Rockets’ Red Glare: Fireworks Eye Safety
Is there anything more American than hot dogs on the grill and fireworks in the sky? We all enjoy a patriotic pyrotechnics display, but fireworks are not without their risks.
Explosives Are Not Toys
To anyone lucky enough to have never been injured by fireworks, they might just seem like exciting lights and sounds, but the fact of the matter is that fireworks—from bottle rockets and Roman candles to mortars and artillery shells—are explosives. Even when they fire in the right direction, they can project tiny pieces of shrapnel toward nearby spectators at high speeds.
Even poppers and sparklers aren’t as safe as they seem. Sparklers burn at temperatures over 1200°F! That’s not something we want anywhere near our eyes. A few good rules for sparklers are to always supervise children under age 12 when they use them, don’t run with them, hold them at arm’s length from the body, and only use one at a time.
Eye Injuries Are Too Common
Every year, thousands of Americans are injured by fireworks. In 2014 alone, 1,300 people went to emergency rooms specifically for eye injuries. More significantly, it was the bystanders who suffered the majority of those injuries, not the operators.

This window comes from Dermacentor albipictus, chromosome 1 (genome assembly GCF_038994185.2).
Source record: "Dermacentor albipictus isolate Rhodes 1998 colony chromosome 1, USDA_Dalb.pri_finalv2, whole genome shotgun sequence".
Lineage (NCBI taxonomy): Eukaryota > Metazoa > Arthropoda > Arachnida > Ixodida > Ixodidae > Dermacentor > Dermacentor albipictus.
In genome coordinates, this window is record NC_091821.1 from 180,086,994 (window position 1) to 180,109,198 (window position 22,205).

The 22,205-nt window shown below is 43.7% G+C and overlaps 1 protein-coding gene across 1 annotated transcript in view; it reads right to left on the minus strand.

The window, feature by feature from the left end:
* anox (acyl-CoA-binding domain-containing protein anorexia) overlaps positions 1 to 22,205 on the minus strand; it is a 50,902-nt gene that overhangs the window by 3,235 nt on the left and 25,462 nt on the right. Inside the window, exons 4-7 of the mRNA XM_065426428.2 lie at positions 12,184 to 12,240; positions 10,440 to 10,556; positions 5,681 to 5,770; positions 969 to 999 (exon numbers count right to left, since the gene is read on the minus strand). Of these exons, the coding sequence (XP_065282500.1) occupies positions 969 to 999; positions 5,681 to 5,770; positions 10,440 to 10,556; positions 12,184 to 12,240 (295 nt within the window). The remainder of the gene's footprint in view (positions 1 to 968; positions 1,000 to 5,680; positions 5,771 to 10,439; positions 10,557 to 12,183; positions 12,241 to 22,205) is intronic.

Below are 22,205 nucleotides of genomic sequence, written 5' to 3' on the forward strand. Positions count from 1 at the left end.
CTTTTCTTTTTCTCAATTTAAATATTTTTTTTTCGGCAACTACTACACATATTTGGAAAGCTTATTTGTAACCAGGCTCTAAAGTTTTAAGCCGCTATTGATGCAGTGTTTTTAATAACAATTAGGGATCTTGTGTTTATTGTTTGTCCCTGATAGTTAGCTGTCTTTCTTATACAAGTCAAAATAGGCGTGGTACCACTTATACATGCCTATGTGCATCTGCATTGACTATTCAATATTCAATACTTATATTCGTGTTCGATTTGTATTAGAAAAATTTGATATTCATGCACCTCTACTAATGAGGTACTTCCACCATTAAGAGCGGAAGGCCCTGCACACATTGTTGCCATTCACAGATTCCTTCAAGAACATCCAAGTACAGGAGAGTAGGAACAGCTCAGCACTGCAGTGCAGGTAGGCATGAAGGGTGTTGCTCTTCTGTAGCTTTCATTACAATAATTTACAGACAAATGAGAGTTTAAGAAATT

All it takes is one spark or fast-moving piece of shrapnel to cause permanent blindness. Don’t let this happen to you or your loved ones!
The safest thing you can do is avoid home fireworks entirely and only go to professional displays, but if you are doing fireworks at home, make sure you follow these safety tips:
- Carefully follow all safety instructions on the labels of your fireworks.
- Always use protective eyewear. When shrapnel goes flying, goggles can be the difference between being blinded for life and walking away completely unharmed.
- Supervise young children at all times. Better still, keep children under age 12 away from all fireworks, even sparklers and firecrackers!
If There Is An Injury…
Sometimes accidents happen even when we follow all the rules. If you or anyone else you know sustains an eye injury this 4th of July, here are some steps to follow:
- Do not rub, rinse out, or apply pressure or ointment to the injured eye. Any of these will likely do even more damage.
- Go straight to the emergency room (don’t even pause for pain medication on the way). The sooner the eye receives treatment, the better its chances are for recovery.
Have A Blast (As Long As You’re Safe)!
We want you all to be safe as you celebrate Independence Day, but we also hope you have a great time with family, friends, food, and fireworks.